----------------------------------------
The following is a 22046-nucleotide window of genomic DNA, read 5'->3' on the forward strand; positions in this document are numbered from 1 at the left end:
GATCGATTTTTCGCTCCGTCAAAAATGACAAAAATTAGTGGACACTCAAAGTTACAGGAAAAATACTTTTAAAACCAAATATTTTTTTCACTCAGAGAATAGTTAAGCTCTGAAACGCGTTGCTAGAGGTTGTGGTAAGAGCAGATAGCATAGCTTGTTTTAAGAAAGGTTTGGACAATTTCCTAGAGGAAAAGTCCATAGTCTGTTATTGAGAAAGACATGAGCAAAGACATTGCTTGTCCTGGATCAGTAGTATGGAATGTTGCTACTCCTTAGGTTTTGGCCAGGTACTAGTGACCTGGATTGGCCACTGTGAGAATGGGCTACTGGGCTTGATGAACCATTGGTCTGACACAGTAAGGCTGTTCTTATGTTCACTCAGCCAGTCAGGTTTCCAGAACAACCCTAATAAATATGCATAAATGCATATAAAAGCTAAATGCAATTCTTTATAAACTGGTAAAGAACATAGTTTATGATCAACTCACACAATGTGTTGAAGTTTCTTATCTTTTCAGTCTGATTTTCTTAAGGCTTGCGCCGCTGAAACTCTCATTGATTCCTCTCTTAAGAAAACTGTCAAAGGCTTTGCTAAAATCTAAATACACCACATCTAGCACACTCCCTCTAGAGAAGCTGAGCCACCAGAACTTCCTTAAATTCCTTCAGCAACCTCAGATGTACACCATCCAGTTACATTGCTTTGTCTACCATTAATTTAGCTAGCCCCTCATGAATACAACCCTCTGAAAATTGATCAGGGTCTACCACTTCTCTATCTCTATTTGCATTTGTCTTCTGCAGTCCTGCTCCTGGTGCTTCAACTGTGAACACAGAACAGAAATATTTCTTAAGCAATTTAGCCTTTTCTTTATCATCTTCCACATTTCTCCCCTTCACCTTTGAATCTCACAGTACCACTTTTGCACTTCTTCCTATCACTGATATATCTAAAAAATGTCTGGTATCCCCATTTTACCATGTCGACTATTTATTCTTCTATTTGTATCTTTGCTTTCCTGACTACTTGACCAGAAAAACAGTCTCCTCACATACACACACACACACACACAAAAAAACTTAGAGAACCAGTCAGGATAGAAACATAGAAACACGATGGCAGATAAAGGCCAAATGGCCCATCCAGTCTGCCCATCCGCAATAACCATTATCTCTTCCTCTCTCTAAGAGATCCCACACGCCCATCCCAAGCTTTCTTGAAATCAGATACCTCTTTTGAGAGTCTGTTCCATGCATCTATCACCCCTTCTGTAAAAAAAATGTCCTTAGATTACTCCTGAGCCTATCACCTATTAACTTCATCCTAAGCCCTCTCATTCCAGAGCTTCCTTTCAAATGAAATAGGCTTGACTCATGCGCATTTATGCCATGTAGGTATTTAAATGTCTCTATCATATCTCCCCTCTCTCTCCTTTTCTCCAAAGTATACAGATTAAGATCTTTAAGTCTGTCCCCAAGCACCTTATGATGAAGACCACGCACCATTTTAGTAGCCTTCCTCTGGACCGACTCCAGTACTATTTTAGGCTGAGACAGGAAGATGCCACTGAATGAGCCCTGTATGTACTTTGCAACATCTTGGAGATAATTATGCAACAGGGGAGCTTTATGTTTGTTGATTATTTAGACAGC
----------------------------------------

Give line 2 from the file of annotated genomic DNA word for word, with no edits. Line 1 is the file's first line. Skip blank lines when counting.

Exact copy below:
GATCGATTTTTCGCTCCGTCAAAAATGACAAAAATTAGTGGACACTCAAAGTTACAGGAAAAATACTTTTAAAACCAAATATTTTTTTCACTCAGAGAATAGTTAAGCTCTGAAACGCGTTGCTAGAGGTTGTGGTAAGAGCAGATAGCATAGCTTGTTTTAAGAAAGGTTTGGACAATTTCCTAGAGGAAAAGTCCATAGTCTGTTATTGAGAAAGACATGAGCAAAGACATTGCTTGTCCTGGATCAGTAGTATGGAATGTTGCTACTCCTTAGGTTTTGGCCAGGTACTAGTGACCTGGATTGGCCACTGTGAGAATGGGCTACTGGGCTTGATGAACCATTGGTCTGACACAGTAAGGCTGTTCTTATGTTCACTCAGCCAGTCAGGTTTCCAGAACAACCCTAATAAATATGCATAAATGCATATAAAAGCTAAATGCAATTCTTTATAAACTGGTAAAGAACATAGTTTATGATCAACTCACACAATGTGTTGAAGTTTCTTATCTTTTCAGTCTGATTTTCTTAAGGCTTGCGCCGCTGAAACTCTCATTGATTCCTCTCTTAAGAAAACTGTCAAAGGCTTTGCTAAAATCTAAATACACCACATCTAGCACACTCCCTCTAGAGAAGCTGAGCCACCAGAACTTCCTTAAATTCCTTCAGCAACCTCAGATGTACACCATCCAGTTACATTGCTTTGTCTACCATTAATTTAGCTAGCCCCTCATGAATACAACCCTCTGAAAATTGATCAGGGTCTACCACTTCTCTATCTCTATTTGCATTTGTCTTCTGCAGTCCTGCTCCTGGTGCTTCAACTGTGAACACAGAACAGAAATATTTCTTAAGCAATTTAGCCTTTTCTTTATCATCTTCCACATTTCTCCCCTTCACCTTTGAATCTCACAGTACCACTTTTGCACTTCTTCCTATCACTGATATATCTAAAAAATGTCTGGTATCCCCATTTTACCATGTCGACTATTTATTCTTCTATTTGTATCTTTGCTTTCCTGACTACTTGACCAGAAAAACAGTCTCCTCACATACACACACACACACACACAAAAAAACTTAGAGAACCAGTCAGGATAGAAACATAGAAACACGATGGCAGATAAAGGCCAAATGGCCCATCCAGTCTGCCCATCCGCAATAACCATTATCTCTTCCTCTCTCTAAGAGATCCCACACGCCCATCCCAAGCTTTCTTGAAATCAGATACCTCTTTTGAGAGTCTGTTCCATGCATCTATCACCCCTTCTGTAAAAAAAATGTCCTTAGATTACTCCTGAGCCTATCACCTATTAACTTCATCCTAAGCCCTCTCATTCCAGAGCTTCCTTTCAAATGAAATAGGCTTGACTCATGCGCATTTATGCCATGTAGGTATTTAAATGTCTCTATCATATCTCCCCTCTCTCTCCTTTTCTCCAAAGTATACAGATTAAGATCTTTAAGTCTGTCCCCAAGCACCTTATGATGAAGACCACGCACCATTTTAGTAGCCTTCCTCTGGACCGACTCCAGTACTATTTTAGGCTGAGACAGGAAGATGCCACTGAATGAGCCCTGTATGTACTTTGCAACATCTTGGAGATAATTATGCAACAGGGGAGCTTTATGTTTGTTGATTATTTAGACAGC